3. The FTT had insufficient regard to the landlord’s financial circumstances and state of health in determining the amount of the RRO (Ground C).

The Upper Tribunal’s Findings  

 Ground C was not pursued and Ground A failed.

 Ground B was certain to fail as originally pleaded but turned into an argument “that the FTT had erred in its approach to quantifying the amount of the RRO by rejecting as irrelevant all factors other than those specified in s. 44(4).”

 The UT first had to consider if it should allow the appeal where the ground as originally pleaded had in essence morphed into something different by the time of the hearing. It was prepared to entertain the amended argument and found that the “tenants, with some assistance from the Tribunal, were able to participate fully in arguing the point, to the extent that, as non-lawyers, they were able to do so. They were fully able to make observations about whether the FTT had gone wrong in awarding them too high a figure. Their skeleton argument also ranged more widely than the narrow question of the interest-only mortgage repayments. I do not consider that they were disadvantaged by the fact that a ground of appeal had not spelt out the argument that the landlord advanced at the hearing. In those circumstances, I consider that it is just to allow the landlord to raise the point without notice and I grant permission for an amended Ground B to include the argument that I have summarised.”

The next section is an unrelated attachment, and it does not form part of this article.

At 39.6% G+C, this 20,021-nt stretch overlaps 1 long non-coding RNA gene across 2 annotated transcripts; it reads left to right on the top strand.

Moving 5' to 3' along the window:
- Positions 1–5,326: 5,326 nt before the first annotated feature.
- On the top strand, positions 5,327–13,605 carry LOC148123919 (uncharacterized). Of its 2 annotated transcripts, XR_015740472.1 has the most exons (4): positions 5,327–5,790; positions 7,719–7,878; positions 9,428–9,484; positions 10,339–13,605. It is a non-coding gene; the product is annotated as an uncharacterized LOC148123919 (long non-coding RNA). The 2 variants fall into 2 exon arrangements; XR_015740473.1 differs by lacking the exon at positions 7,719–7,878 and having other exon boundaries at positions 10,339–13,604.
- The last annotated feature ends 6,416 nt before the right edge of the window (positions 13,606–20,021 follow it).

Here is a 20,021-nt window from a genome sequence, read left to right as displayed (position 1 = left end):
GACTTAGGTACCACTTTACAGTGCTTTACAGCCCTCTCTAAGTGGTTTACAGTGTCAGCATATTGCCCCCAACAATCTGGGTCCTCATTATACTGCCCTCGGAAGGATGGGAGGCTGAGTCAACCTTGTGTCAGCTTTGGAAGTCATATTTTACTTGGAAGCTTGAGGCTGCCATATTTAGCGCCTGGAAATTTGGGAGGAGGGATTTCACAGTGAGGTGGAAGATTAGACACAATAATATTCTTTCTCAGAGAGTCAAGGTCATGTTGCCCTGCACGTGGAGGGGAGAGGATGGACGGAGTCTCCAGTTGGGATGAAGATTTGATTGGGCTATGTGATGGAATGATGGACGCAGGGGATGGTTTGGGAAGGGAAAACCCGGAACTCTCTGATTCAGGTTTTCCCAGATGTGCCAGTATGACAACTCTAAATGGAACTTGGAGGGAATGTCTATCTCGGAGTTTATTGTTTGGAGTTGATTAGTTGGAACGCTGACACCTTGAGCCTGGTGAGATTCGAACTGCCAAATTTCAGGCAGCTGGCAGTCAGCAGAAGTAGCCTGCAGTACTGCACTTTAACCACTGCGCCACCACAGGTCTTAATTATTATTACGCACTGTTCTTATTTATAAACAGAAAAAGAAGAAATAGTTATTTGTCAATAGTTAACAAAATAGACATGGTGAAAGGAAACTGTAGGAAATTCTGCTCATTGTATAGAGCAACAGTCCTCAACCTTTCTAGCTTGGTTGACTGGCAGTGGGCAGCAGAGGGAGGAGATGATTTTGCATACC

The amended Ground B was successful! at the appeal too. The UT made a number of findings on the correct approach to assessing the amount of an RRO. We attach a copy of the full case report (here) and refer to paragraphs 39, 40, 41, 50 and 51 in particular, which show how the UT explained the correct approach to assessing the correct amount due as an RRO.

 The Upper Tribunal Decision

It was found that there was no bad conduct by the tenants. The landlord did not have any relevant previous convictions but she was, however, a (self proclaimed) professional landlord who must be taken to have known the requirements for licensing an HMO. The failure to apply for a licence was unexplained in evidence, save that the landlord said that she overlooked it.

There was nothing found by the UT in the landlord’s financial circumstances or her conduct to justify reducing the amount of the RRO. Furthermore, the landlord only applied for an HMO licence after an environmental health officer had visited the property and itemised deficiencies and the absence of a licence.